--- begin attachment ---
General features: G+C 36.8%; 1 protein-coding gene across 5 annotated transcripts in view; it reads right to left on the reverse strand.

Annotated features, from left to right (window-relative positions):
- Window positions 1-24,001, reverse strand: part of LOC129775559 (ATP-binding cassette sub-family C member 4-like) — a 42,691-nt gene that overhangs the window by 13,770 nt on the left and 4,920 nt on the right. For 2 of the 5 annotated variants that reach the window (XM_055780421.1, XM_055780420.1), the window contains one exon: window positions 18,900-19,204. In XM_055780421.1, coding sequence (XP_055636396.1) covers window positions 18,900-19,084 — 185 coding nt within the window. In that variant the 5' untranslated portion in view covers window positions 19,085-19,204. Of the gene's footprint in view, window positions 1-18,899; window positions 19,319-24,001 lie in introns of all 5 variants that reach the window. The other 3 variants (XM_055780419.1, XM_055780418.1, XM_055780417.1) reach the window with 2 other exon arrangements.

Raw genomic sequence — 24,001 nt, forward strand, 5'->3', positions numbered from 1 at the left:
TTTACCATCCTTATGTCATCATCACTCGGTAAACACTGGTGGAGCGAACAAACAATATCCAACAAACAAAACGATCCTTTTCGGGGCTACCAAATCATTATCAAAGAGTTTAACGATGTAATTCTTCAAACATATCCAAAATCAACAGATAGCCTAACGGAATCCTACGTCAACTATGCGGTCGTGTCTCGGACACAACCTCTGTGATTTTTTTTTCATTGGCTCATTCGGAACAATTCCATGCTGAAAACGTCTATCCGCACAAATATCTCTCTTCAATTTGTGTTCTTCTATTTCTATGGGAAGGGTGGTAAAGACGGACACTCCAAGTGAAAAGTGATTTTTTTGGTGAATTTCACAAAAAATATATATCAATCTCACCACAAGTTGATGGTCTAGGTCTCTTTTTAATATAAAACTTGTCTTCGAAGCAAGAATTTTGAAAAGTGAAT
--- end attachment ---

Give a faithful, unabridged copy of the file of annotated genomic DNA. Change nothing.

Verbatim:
General features: G+C 36.8%; 1 protein-coding gene across 5 annotated transcripts in view; it reads right to left on the reverse strand.

Annotated features, from left to right (window-relative positions):
- Window positions 1-24,001, reverse strand: part of LOC129775559 (ATP-binding cassette sub-family C member 4-like) — a 42,691-nt gene that overhangs the window by 13,770 nt on the left and 4,920 nt on the right. For 2 of the 5 annotated variants that reach the window (XM_055780421.1, XM_055780420.1), the window contains one exon: window positions 18,900-19,204. In XM_055780421.1, coding sequence (XP_055636396.1) covers window positions 18,900-19,084 — 185 coding nt within the window. In that variant the 5' untranslated portion in view covers window positions 19,085-19,204. Of the gene's footprint in view, window positions 1-18,899; window positions 19,319-24,001 lie in introns of all 5 variants that reach the window. The other 3 variants (XM_055780419.1, XM_055780418.1, XM_055780417.1) reach the window with 2 other exon arrangements.

Raw genomic sequence — 24,001 nt, forward strand, 5'->3', positions numbered from 1 at the left:
TTTACCATCCTTATGTCATCATCACTCGGTAAACACTGGTGGAGCGAACAAACAATATCCAACAAACAAAACGATCCTTTTCGGGGCTACCAAATCATTATCAAAGAGTTTAACGATGTAATTCTTCAAACATATCCAAAATCAACAGATAGCCTAACGGAATCCTACGTCAACTATGCGGTCGTGTCTCGGACACAACCTCTGTGATTTTTTTTTCATTGGCTCATTCGGAACAATTCCATGCTGAAAACGTCTATCCGCACAAATATCTCTCTTCAATTTGTGTTCTTCTATTTCTATGGGAAGGGTGGTAAAGACGGACACTCCAAGTGAAAAGTGATTTTTTTGGTGAATTTCACAAAAAATATATATCAATCTCACCACAAGTTGATGGTCTAGGTCTCTTTTTAATATAAAACTTGTCTTCGAAGCAAGAATTTTGAAAAGTGAAT